How to Handle South Korea's Missile Ambitions
The United States Should Not Give Seoul a Blank Check
By Henry Sokolski and Zachary Keck
When U.S. President Donald Trump and South Korean President Moon Jae-in meet this week, they are certain to discuss Seoul’s plans to build larger, nuclear-capable ballistic missiles. The White House has already signaled its willingness to back this effort, and talks about how to do so are underway. These talks were planned despite recent reports of warming ties between Beijing and Seoul. But if the United States is serious about reducing the prospects for war and nuclear missile proliferation, as well as strengthening its alliance with South Korea, the Trump administration cannot hand South Korea a blank check. At the very least, it should put limits on the range of Seoul’s missiles and ensure that the United States retains a say in when they are used.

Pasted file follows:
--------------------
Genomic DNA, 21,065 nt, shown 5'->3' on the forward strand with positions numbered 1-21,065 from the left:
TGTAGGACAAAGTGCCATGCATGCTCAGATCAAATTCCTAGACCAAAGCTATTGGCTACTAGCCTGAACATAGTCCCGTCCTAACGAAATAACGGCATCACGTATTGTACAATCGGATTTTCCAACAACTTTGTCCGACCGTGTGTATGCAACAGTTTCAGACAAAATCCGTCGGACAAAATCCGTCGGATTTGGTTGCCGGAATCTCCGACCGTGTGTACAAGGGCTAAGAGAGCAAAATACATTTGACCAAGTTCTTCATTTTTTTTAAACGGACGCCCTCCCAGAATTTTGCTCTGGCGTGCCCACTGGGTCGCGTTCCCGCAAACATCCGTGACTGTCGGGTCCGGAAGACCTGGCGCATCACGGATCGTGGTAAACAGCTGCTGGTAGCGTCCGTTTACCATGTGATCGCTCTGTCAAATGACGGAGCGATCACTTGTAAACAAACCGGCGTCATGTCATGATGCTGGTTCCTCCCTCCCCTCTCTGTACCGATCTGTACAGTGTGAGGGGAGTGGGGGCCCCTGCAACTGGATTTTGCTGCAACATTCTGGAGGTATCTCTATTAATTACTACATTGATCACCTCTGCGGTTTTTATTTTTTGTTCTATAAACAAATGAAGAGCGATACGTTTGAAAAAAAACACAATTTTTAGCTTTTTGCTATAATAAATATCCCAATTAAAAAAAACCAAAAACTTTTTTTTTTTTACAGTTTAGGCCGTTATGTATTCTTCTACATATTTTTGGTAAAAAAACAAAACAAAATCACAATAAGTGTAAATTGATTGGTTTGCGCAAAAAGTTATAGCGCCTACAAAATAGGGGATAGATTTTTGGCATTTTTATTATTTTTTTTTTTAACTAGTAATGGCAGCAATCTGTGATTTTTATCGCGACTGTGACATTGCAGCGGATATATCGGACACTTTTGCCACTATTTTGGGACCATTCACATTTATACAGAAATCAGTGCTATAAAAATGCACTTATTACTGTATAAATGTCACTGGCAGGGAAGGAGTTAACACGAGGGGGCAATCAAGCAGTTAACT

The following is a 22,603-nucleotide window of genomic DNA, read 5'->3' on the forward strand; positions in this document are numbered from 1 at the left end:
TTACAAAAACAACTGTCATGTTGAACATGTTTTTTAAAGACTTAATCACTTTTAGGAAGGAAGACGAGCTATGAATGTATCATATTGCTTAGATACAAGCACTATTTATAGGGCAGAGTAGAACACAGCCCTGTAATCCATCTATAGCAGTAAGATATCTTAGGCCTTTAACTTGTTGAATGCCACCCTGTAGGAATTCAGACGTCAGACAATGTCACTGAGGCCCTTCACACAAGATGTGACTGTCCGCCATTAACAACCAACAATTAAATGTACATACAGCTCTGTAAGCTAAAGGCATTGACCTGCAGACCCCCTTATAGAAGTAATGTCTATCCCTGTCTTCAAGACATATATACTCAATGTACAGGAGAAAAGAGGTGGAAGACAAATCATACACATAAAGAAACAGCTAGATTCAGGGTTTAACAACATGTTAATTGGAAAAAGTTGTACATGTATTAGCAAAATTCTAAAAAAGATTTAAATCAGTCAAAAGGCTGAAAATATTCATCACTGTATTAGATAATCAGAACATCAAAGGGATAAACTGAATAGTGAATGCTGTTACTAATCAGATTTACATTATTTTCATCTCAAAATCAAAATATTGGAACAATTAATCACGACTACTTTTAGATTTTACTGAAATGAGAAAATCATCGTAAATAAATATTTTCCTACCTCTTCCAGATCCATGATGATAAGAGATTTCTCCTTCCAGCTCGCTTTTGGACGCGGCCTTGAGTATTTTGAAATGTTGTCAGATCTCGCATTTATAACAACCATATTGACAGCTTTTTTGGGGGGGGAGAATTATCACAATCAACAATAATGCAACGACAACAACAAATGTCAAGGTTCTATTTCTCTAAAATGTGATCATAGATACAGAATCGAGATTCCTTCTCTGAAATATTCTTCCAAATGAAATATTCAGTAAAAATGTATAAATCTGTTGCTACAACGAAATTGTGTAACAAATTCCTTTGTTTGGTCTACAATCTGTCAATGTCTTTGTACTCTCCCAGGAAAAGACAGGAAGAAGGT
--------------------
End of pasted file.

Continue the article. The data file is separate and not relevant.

This would be in line with over 40 years of the alliance’s history. U.S. efforts to limit South Korea’s missile ambitions date back to when Seoul was first caught trying to acquire nuclear weapons, in the 1970s. In exchange for access to basic American missile technology, South Korea agreed not to build any ballistic missiles that could travel more than 110 miles. To help ensure that Seoul did not violate this agreement, the United States conducted inspections of South Korean missile facilities.
To continue reading this article, click here.